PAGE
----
Year to year, under normal conditions, most riders don't contemplate getting very much riding in on the trails in Colorado and Utah after September. But for my Canadian friend Jeff Sherren and me that couldn't be helped, and it was already October by the time we started rolling toward the hazardous trails in the Rockies on a BMW R1200 GS and a KTM 950 Adventure.
Five out of the ten states constituting the great odyssey called the Trans-America Trail - Tennessee, Mississippi, Arkansas, Oklahoma and New Mexico - and half the trail's distance lay behind. Suffering a serious back injury, Uwe Krauss, my companion for that part of the trip (and so many more off-road adventures), has had to withdraw and recover. So, with the end of the year nearing and the trail-riding window closing fast, I phoned my Canadian friend Jeff to ask him if he could think of anything better than taking part in a two-wheel escapade on the roughly 2,700 miles of trail left to cover. He couldn't, he hurried down to join me for the remainder of the journey.
The Colorado countryside clearly bears the mark of another waning year. The leaves of the aspen trees have turned bright yellow, carpeting the trail and fluttering around us as we pass. A glance at the map reveals that the upcoming route would take us into some very thin air on the high trails of the San Juan Mountains, including Cinnamon Pass, Ophir Pass, with its rocky summit at 11,789 feet, Los Piños Pass at 10,200 feet, then finally the Hancock and Tomichi Passes, at 11,985 feet. Inquiring about the weather conditions at the higher altitudes, we learn that the Cinnamon and Ophir Passes are closed due to a thick layer of fresh snow at the summit. Nevertheless, we decide to try our luck attempting Ophir, the lower of the two.
Motorcycles & Gear
KTM 950 Adventure
Helmet: Shoei V-Moto Helmet
Jacket and Pants: Hein Gericke Tuareg Rallye GTX II for women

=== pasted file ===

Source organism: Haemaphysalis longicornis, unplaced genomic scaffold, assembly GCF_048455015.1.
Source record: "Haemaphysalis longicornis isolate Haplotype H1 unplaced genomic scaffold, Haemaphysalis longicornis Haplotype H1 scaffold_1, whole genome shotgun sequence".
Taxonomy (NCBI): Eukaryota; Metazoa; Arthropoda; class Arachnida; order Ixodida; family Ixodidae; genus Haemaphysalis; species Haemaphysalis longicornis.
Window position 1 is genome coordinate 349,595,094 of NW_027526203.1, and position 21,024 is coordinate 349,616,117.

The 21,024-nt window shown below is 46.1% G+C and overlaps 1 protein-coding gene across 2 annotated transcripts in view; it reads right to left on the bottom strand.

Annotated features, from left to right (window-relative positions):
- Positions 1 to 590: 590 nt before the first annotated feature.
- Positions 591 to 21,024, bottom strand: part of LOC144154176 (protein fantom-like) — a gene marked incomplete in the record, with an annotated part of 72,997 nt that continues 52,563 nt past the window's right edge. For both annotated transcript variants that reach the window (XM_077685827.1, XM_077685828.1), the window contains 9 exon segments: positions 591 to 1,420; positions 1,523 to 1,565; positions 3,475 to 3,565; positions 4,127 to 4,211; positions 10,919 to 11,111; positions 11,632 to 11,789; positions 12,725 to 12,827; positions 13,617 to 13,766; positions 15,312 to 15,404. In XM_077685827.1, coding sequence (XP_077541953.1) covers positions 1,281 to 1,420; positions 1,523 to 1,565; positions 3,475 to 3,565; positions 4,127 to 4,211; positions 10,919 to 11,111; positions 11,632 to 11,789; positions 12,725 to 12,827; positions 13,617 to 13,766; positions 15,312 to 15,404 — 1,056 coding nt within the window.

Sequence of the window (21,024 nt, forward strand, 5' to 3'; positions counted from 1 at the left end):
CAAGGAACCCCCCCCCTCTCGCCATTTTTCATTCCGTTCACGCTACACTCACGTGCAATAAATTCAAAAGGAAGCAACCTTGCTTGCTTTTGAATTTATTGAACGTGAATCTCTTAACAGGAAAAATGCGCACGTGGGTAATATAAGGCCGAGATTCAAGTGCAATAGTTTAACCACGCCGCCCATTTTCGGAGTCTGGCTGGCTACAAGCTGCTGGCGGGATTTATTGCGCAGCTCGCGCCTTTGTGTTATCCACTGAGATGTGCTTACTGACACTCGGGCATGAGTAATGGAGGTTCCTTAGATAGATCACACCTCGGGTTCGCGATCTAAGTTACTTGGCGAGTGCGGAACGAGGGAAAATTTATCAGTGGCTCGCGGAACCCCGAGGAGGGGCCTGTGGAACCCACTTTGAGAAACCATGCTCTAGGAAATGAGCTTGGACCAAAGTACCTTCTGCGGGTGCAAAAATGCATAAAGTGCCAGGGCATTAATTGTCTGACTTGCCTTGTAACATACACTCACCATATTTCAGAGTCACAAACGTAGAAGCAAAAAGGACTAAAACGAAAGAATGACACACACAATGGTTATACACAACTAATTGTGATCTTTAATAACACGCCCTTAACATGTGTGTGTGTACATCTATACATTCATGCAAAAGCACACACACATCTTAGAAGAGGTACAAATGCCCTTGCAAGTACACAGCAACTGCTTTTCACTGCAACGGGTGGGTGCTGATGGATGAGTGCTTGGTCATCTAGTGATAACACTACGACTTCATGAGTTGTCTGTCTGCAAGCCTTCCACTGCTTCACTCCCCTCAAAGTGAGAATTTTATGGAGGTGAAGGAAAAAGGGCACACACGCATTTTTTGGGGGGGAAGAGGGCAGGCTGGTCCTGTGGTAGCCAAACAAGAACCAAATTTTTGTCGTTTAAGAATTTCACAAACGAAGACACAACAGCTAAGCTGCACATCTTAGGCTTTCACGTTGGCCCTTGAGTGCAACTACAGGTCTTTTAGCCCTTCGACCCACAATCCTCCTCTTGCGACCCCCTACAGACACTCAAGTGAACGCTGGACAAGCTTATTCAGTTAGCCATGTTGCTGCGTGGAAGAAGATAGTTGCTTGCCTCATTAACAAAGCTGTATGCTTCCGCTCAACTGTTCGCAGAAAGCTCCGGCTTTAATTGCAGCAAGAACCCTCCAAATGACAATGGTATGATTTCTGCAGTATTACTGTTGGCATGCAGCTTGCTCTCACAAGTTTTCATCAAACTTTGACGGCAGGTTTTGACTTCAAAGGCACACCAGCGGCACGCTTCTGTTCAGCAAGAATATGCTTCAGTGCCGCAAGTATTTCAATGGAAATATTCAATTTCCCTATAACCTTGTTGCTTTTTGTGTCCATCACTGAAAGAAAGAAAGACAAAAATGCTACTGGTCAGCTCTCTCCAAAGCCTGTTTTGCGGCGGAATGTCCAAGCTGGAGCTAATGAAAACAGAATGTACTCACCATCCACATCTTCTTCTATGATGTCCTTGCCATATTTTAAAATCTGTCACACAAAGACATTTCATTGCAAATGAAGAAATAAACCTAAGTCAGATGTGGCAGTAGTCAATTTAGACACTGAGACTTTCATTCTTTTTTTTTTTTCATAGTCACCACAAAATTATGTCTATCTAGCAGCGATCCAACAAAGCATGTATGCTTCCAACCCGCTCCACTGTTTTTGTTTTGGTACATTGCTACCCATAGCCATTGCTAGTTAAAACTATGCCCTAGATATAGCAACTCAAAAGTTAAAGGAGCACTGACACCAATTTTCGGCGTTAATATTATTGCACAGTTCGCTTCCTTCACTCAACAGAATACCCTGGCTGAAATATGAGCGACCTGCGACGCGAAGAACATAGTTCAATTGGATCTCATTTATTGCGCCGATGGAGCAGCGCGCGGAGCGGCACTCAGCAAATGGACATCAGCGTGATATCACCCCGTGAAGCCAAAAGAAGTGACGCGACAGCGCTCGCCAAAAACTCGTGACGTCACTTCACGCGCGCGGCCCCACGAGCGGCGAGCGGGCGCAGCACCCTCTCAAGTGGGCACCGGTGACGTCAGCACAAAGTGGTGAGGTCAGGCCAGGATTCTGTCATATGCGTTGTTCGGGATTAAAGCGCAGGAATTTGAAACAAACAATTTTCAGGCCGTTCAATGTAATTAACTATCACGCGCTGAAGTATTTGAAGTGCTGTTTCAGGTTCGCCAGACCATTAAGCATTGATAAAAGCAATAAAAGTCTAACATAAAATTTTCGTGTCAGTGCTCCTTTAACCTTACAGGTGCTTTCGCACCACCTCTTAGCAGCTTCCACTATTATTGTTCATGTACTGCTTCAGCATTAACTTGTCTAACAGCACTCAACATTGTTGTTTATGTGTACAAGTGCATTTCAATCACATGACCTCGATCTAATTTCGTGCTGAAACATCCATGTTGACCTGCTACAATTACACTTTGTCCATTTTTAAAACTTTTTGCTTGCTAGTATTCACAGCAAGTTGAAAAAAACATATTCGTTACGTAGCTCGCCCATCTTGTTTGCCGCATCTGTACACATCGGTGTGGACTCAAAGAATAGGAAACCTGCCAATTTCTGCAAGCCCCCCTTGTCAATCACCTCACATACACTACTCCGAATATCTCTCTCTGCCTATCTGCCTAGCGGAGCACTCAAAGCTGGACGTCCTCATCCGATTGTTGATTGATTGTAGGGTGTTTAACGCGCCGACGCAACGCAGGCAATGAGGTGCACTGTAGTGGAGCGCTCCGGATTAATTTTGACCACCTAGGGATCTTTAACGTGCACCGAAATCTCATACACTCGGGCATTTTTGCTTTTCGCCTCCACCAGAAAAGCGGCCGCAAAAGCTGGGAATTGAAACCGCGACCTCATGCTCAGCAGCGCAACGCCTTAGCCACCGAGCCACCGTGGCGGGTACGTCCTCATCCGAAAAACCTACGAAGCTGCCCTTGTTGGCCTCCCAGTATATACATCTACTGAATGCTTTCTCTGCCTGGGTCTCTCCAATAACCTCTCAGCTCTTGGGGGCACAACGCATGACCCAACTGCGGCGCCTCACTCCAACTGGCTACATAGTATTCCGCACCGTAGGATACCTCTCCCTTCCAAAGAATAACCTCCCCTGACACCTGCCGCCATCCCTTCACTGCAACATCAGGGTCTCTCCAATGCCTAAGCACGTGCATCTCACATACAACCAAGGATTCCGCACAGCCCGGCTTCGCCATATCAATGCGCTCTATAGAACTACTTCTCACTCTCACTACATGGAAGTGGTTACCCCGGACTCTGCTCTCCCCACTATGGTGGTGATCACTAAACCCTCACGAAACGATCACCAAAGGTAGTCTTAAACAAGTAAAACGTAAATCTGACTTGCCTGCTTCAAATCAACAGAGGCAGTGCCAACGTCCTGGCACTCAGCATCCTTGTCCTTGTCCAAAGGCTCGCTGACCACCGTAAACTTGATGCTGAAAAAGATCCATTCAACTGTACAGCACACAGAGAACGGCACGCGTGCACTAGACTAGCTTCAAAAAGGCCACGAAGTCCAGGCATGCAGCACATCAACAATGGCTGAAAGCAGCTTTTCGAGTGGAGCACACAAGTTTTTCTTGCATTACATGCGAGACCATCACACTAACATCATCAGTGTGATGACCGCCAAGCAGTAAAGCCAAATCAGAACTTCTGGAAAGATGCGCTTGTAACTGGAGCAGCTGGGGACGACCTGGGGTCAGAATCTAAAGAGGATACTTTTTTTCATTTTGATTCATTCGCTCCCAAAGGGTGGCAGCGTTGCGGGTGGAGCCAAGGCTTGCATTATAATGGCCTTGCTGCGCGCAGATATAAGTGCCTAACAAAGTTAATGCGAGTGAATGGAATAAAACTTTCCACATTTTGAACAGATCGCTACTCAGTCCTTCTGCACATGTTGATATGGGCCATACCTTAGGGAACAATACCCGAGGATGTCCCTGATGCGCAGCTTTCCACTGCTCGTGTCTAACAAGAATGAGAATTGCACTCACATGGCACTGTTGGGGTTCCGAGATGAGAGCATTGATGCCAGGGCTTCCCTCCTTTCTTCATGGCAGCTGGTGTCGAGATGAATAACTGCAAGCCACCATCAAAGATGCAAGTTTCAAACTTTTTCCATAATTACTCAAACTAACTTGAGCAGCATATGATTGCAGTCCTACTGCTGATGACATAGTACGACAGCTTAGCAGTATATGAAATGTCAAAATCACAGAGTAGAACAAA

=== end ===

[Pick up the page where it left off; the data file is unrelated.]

Boots: Motonation Set Up Adventure boots
Gloves: Acerbis Impact Line 06
States of Denial
When we ride up the steep and narrow gravel road winding through vast, rust-red slopes covered with scree and giant boulders, the terrain gets rockier the closer we come to the tree line. The sky is blue, but an icy wind bores to the bone and leaves us shivering. At 11,000 feet, our tires eventually lose traction on the gravel, my heavily laden KTM, weighing some 560 pounds, starts sliding uncontrollably in six inches of powder next to sheer 500-foot drops before we can reach the high point of the pass. Turning back and looking for an alternative route is the best idea we've had all day.
Two days later in Utah, the Rain God is feeling most magnanimous, and the area around Moab has been the beneficiary of a drenching like it hasn't seen in sixty years. Or so we heard, if a long-bearded man we met during a coffee stop is to be believed. This could turn out to be the best place since leaving Tennessee to use that telescoping fishing rod I've been carrying in one of my panniers. If we had not tried to set up camp on a barren, wind-swept hill towering over the town, in the middle of this storm, on a pitch-black night, we might have been able to enjoy the rhythms of the rainfall drumming on the tent while we dozed off.
Instead, other little dramas play out. As we're scrambling to pitch the tent in the strong wind, my bike blows over. Instinctively, we run to rescue it and just as we start lifting it, the tent flies by and heads straight for a barbwire fence. That's followed by a loud crack and, uh-oh, the next thing we know, the post has poked a huge hole through the canvas. We're just going to have to pack it in, ride back to town in the pouring rain, and look for a place to spend the night.